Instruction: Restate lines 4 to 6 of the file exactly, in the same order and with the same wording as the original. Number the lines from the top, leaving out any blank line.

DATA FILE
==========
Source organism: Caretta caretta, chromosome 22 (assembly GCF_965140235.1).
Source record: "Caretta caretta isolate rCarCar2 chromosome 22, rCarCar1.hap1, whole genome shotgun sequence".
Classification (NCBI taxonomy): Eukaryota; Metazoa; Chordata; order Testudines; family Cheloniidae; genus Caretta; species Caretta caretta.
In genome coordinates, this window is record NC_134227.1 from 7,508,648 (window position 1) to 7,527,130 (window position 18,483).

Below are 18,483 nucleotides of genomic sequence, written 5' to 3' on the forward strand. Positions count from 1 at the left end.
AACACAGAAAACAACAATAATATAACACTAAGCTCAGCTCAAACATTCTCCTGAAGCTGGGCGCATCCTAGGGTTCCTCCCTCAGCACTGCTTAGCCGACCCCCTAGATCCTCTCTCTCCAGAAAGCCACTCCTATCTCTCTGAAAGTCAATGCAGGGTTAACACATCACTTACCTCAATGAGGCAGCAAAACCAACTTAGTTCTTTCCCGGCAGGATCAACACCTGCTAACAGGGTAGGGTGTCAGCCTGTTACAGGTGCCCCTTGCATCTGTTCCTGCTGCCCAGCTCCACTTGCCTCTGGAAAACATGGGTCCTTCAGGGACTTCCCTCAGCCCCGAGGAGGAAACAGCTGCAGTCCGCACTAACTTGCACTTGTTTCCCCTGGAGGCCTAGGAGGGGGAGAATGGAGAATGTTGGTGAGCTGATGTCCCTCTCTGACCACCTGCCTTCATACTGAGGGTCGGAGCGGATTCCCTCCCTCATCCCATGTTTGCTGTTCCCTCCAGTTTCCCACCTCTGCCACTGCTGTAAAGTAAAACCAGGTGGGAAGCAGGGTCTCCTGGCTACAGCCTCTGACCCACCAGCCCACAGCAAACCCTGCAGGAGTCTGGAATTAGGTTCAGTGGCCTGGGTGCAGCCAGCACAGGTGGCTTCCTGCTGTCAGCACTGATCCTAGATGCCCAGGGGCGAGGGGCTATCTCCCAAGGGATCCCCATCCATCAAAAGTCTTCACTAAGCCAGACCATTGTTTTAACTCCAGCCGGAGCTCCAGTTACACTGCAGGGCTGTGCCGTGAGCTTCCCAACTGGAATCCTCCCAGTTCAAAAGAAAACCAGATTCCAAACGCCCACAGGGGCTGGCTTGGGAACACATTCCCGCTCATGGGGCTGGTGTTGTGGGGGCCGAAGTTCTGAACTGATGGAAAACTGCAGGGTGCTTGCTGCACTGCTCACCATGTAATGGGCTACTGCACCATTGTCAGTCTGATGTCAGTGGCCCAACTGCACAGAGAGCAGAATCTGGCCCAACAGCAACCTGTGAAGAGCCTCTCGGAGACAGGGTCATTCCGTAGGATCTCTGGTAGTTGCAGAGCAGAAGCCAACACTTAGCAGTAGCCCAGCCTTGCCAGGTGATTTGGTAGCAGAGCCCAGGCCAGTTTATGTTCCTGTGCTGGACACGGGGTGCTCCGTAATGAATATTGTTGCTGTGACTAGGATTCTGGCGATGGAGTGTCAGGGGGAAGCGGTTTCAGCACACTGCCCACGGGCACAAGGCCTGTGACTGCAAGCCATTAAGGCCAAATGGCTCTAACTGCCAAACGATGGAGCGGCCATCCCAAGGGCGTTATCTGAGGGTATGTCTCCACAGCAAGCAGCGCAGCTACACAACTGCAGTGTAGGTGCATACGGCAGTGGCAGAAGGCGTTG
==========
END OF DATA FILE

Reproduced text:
In genome coordinates, this window is record NC_134227.1 from 7,508,648 (window position 1) to 7,527,130 (window position 18,483).

Below are 18,483 nucleotides of genomic sequence, written 5' to 3' on the forward strand. Positions count from 1 at the left end.
AACACAGAAAACAACAATAATATAACACTAAGCTCAGCTCAAACATTCTCCTGAAGCTGGGCGCATCCTAGGGTTCCTCCCTCAGCACTGCTTAGCCGACCCCCTAGATCCTCTCTCTCCAGAAAGCCACTCCTATCTCTCTGAAAGTCAATGCAGGGTTAACACATCACTTACCTCAATGAGGCAGCAAAACCAACTTAGTTCTTTCCCGGCAGGATCAACACCTGCTAACAGGGTAGGGTGTCAGCCTGTTACAGGTGCCCCTTGCATCTGTTCCTGCTGCCCAGCTCCACTTGCCTCTGGAAAACATGGGTCCTTCAGGGACTTCCCTCAGCCCCGAGGAGGAAACAGCTGCAGTCCGCACTAACTTGCACTTGTTTCCCCTGGAGGCCTAGGAGGGGGAGAATGGAGAATGTTGGTGAGCTGATGTCCCTCTCTGACCACCTGCCTTCATACTGAGGGTCGGAGCGGATTCCCTCCCTCATCCCATGTTTGCTGTTCCCTCCAGTTTCCCACCTCTGCCACTGCTGTAAAGTAAAACCAGGTGGGAAGCAGGGTCTCCTGGCTACAGCCTCTGACCCACCAGCCCACAGCAAACCCTGCAGGAGTCTGGAATTAGGTTCAGTGGCCTGGGTGCAGCCAGCACAGGTGGCTTCCTGCTGTCAGCACTGATCCTAGATGCCCAGGGGCGAGGGGCTATCTCCCAAGGGATCCCCATCCATCAAAAGTCTTCACTAAGCCAGACCATTGTTTTAACTCCAGCCGGAGCTCCAGTTACACTGCAGGGCTGTGCCGTGAGCTTCCCAACTGGAATCCTCCCAGTTCAAAAGAAAACCAGATTCCAAACGCCCACAGGGGCTGGCTTGGGAACACATTCCCGCTCATGGGGCTGGTGTTGTGGGGGCCGAAGTTCTGAACTGATGGAAAACTGCAGGGTGCTTGCTGCACTGCTCACCATGTAATGGGCTACTGCACCATTGTCAGTCTGATGTCAGTGGCCCAACTGCACAGAGAGCAGAATCTGGCCCAACAGCAACCTGTGAAGAGCCTCTCGGAGACAGGGTCATTCCGTAGGATCTCTGGTAGTTGCAGAGCAGAAGCCAACACTTAGCAGTAGCCCAGCCTTGCCAGGTGATTTGGTAGCAGAGCCCAGGCCAGTTTATGTTCCTGTGCTGGACACGGGGTGCTCCGTAATGAATATTGTTGCTGTGACTAGGATTCTGGCGATGGAGTGTCAGGGGGAAGCGGTTTCAGCACACTGCCCACGGGCACAAGGCCTGTGACTGCAAGCCATTAAGGCCAAATGGCTCTAACTGCCAAACGATGGAGCGGCCATCCCAAGGGCGTTATCTGAGGGTATGTCTCCACAGCAAGCAGCGCAGCTACACAACTGCAGTGTAGGTGCATACGGCAGTGGCAGAAGGCGTTG